The Kenya Revenue Authority (KRA) has recovered Sh330 million from suppliers earning billions of shillings from counties without paying their share of duty amid a crackdown on tax cheats.
KRA said the taxes comprising of Value Added Tax (VAT), Income Tax and Withholding Tax, was recovered over a period of three years from various suppliers following investigations by the agency.
The enforcement team has stepped up analysis of companies’ financial dealings, especially firms doing business with the national government and counties, to unearth tax cheats by matching their payments and income declared to the authority.
“Following investigations, some suppliers agreed to pay taxes due while others have been charged in court. Others have opted to seek redress at the Tax Appeals Tribunal (TAT) and while some have since engaged the Authority with the aim of settling the cases amicably as per the provisions of the Tax & Customs Laws,” said KRA Commissioner for Investigations and Enforcement David Yego on Monday.
“We are confident that additional taxes shall be recovered from these suppliers.”
Mr Yego said tax evasion by county suppliers is mainly done through faking invoices to inflate cost in a bid to cut VAT obligations and failure by county governments to submit taxes withheld from the suppliers and employees.
Country suppliers have also been filing nil returns even after earning taxable income.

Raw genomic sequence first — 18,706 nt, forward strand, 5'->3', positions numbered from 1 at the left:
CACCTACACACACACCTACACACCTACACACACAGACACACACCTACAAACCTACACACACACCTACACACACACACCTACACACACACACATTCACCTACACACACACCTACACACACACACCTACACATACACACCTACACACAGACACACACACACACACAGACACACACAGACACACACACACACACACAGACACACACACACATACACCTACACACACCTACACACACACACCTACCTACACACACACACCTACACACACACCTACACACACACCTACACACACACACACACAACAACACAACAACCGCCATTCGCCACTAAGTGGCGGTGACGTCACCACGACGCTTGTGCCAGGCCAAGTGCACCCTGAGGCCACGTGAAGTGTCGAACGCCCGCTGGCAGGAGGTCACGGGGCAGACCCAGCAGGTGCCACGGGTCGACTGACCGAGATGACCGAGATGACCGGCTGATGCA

“Over the investigative period KRA carried out risk analysis and established that despite the increase in expenditure by the county governments on supplies of goods and services, there was no corresponding increase in tax payments by the suppliers in terms of income tax, Valued Added Tax and withholding taxes,” said Mr Yego.
The recovery of unpaid taxes comes at a time the taxman is racing to bring more people into the tax brackets and curb tax evasion in the quest to meet targets in an economy where Covid-19 pandemic has battered collections.
KRA’s enforcement unit has been using various databases to pursue suspected tax cheats, including bank statements, import records, motor vehicle registration details, Kenya Power records, water bills and data from the Kenya Civil Aviation Authority (KCCA), which reveals individuals who own assets such as aircraft.
Treasury data show that tax collections in the year to June rose a measly 0.92 percent to Sh1.453 trillion compared with Sh1.440 trillion a year earlier.